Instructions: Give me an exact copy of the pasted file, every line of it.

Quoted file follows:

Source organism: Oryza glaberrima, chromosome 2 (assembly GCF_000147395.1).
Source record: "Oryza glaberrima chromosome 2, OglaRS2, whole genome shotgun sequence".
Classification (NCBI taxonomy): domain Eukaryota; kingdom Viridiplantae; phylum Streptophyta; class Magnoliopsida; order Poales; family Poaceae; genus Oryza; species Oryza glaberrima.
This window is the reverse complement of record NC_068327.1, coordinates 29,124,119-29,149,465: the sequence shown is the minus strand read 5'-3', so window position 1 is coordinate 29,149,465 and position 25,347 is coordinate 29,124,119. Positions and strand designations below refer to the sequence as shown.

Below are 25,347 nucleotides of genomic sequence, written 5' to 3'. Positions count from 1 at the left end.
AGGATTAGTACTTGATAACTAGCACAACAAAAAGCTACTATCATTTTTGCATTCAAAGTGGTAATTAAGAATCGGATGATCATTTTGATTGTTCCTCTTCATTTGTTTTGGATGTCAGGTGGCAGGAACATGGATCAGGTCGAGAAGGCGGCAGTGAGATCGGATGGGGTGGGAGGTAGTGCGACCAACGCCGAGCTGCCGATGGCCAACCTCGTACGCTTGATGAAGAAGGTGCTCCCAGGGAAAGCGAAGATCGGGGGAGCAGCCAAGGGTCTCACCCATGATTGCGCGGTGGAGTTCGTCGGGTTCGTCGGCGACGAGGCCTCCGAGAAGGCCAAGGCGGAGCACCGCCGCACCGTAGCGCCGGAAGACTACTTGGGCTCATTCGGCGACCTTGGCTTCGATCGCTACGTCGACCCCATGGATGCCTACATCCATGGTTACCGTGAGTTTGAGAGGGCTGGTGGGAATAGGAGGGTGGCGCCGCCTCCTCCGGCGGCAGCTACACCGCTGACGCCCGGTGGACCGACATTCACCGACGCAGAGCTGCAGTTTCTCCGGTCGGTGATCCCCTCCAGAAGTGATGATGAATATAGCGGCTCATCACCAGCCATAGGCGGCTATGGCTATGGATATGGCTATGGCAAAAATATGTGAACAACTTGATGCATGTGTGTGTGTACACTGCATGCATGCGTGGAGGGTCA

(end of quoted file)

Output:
Source organism: Oryza glaberrima, chromosome 2 (assembly GCF_000147395.1).
Source record: "Oryza glaberrima chromosome 2, OglaRS2, whole genome shotgun sequence".
Classification (NCBI taxonomy): domain Eukaryota; kingdom Viridiplantae; phylum Streptophyta; class Magnoliopsida; order Poales; family Poaceae; genus Oryza; species Oryza glaberrima.
This window is the reverse complement of record NC_068327.1, coordinates 29,124,119-29,149,465: the sequence shown is the minus strand read 5'-3', so window position 1 is coordinate 29,149,465 and position 25,347 is coordinate 29,124,119. Positions and strand designations below refer to the sequence as shown.

Below are 25,347 nucleotides of genomic sequence, written 5' to 3'. Positions count from 1 at the left end.
AGGATTAGTACTTGATAACTAGCACAACAAAAAGCTACTATCATTTTTGCATTCAAAGTGGTAATTAAGAATCGGATGATCATTTTGATTGTTCCTCTTCATTTGTTTTGGATGTCAGGTGGCAGGAACATGGATCAGGTCGAGAAGGCGGCAGTGAGATCGGATGGGGTGGGAGGTAGTGCGACCAACGCCGAGCTGCCGATGGCCAACCTCGTACGCTTGATGAAGAAGGTGCTCCCAGGGAAAGCGAAGATCGGGGGAGCAGCCAAGGGTCTCACCCATGATTGCGCGGTGGAGTTCGTCGGGTTCGTCGGCGACGAGGCCTCCGAGAAGGCCAAGGCGGAGCACCGCCGCACCGTAGCGCCGGAAGACTACTTGGGCTCATTCGGCGACCTTGGCTTCGATCGCTACGTCGACCCCATGGATGCCTACATCCATGGTTACCGTGAGTTTGAGAGGGCTGGTGGGAATAGGAGGGTGGCGCCGCCTCCTCCGGCGGCAGCTACACCGCTGACGCCCGGTGGACCGACATTCACCGACGCAGAGCTGCAGTTTCTCCGGTCGGTGATCCCCTCCAGAAGTGATGATGAATATAGCGGCTCATCACCAGCCATAGGCGGCTATGGCTATGGATATGGCTATGGCAAAAATATGTGAACAACTTGATGCATGTGTGTGTGTACACTGCATGCATGCGTGGAGGGTCA